As a part Process’s month on the history of education, we peeked into the Journal of American History archives to look at some of our recent articles on the topic.
In June 2004, the JAH ran a round table in recognition of the fiftieth anniversary of the Brown v. Board of Education decision. Adam Fairclough discussed the decision in terms of some African Americans’ nostalgia for black-controlled schools. Scott Kurashige called attention to the ways that the Brown decision erased systemic inequality. Mary Dudziak set the Brown decision in the context of the Cold War. Clayborne Carson contextualized the Brown decision within ongoing stories of racial and regional conflict. Daryl Michael Scott argued that multiculturalism is a direct descendent of integrationism. Charles M. Payne asks why contemporaries overestimated the decision’s impact. Lani Guinier shows how Brown ran up against unresolved problems resulting from the legacy of slavery in the American past. In the same issue, Jane Dailey’s article focused on “Sex, Segregation, and the Sacred after Brown.”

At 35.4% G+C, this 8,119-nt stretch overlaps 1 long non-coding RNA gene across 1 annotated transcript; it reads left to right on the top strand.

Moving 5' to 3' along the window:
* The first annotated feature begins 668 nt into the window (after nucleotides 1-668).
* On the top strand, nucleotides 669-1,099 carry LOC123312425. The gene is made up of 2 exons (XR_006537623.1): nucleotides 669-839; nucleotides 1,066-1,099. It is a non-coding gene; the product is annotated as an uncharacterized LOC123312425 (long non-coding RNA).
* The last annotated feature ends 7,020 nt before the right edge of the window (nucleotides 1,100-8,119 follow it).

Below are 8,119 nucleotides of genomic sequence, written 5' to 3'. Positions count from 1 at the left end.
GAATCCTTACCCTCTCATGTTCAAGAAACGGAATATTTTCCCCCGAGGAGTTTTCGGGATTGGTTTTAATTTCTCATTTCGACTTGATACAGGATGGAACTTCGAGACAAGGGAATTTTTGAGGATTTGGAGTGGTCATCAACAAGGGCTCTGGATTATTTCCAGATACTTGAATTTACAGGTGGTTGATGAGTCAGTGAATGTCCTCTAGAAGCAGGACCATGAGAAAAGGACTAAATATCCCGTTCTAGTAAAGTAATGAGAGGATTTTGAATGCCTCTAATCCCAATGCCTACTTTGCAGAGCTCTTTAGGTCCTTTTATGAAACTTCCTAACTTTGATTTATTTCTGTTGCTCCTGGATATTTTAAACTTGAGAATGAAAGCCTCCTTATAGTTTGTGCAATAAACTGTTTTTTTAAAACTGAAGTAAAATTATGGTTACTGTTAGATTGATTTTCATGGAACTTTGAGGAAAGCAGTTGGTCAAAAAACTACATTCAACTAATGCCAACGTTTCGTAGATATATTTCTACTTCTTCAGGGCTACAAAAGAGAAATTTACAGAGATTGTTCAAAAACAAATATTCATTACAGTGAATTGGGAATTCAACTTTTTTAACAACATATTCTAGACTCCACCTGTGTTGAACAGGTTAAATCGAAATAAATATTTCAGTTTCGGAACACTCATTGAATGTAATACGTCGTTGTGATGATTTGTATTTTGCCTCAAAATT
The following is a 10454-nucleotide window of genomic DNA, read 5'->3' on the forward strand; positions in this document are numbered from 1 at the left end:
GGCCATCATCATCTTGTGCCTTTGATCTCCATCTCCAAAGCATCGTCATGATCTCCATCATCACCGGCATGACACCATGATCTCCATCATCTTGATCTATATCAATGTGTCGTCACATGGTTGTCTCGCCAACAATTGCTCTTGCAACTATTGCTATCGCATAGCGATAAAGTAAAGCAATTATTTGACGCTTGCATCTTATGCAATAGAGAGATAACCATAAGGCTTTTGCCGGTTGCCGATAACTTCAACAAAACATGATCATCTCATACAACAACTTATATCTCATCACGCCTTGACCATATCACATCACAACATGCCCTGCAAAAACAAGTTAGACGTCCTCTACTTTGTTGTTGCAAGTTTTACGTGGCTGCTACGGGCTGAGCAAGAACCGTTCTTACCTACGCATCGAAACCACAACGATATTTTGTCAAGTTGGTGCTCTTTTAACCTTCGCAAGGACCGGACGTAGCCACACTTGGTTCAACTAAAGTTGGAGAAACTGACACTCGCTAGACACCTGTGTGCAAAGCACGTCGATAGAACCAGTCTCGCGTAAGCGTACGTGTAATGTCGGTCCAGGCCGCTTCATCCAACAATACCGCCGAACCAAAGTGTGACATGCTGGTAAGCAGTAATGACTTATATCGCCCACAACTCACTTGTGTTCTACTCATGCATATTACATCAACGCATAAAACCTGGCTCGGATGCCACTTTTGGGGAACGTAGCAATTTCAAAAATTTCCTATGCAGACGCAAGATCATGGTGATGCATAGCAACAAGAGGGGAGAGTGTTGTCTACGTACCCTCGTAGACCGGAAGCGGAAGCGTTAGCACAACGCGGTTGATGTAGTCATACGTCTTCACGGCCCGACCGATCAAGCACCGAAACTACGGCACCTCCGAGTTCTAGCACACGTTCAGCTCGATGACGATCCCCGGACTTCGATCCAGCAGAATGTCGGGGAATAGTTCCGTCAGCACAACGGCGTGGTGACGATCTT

Gael Graham’s 2004 article “Flaunting the Freak Flag: Karr v. Schmidt and the Great Hair Debate in American High Schools, 1965–1975” examined legal challenges to high school rules about the length of male students’ hair. Attempting to limit long hair on young men, educators and others argued that it was “un-American” and that it might create “confusion over appropriate dressing rooms and restroom facilities.” This article was featured in a Teaching the JAH exercise.
A recent article by Chris Rasmussen provides a new spin on the old story of antiwar campus protest. In “‘This thing has ceased to be a joke’: The Veterans of Future Wars and the Meanings of Political Satire in the 1930s,” Rasmussen tells the story of students at Princeton University who formed a satirical group called “The Veterans of Future Wars” to mock the relentless nature of American involvement in foreign wars. Rasmussen’s article is freely available to the public. Process also interviewed Rasmussen about the article.
An article by Christopher Phillips focused on “The New Math and Midcentury American Politics.” Phillips shows how the “new math” curriculum of the mid-twentieth century provoked political outrage from some Americans who believed that learning math should be a means of developing mental discipline and reasoning ability. Stephen Andrews also interviewed Phillips about this topic for the Journal of American History podcast.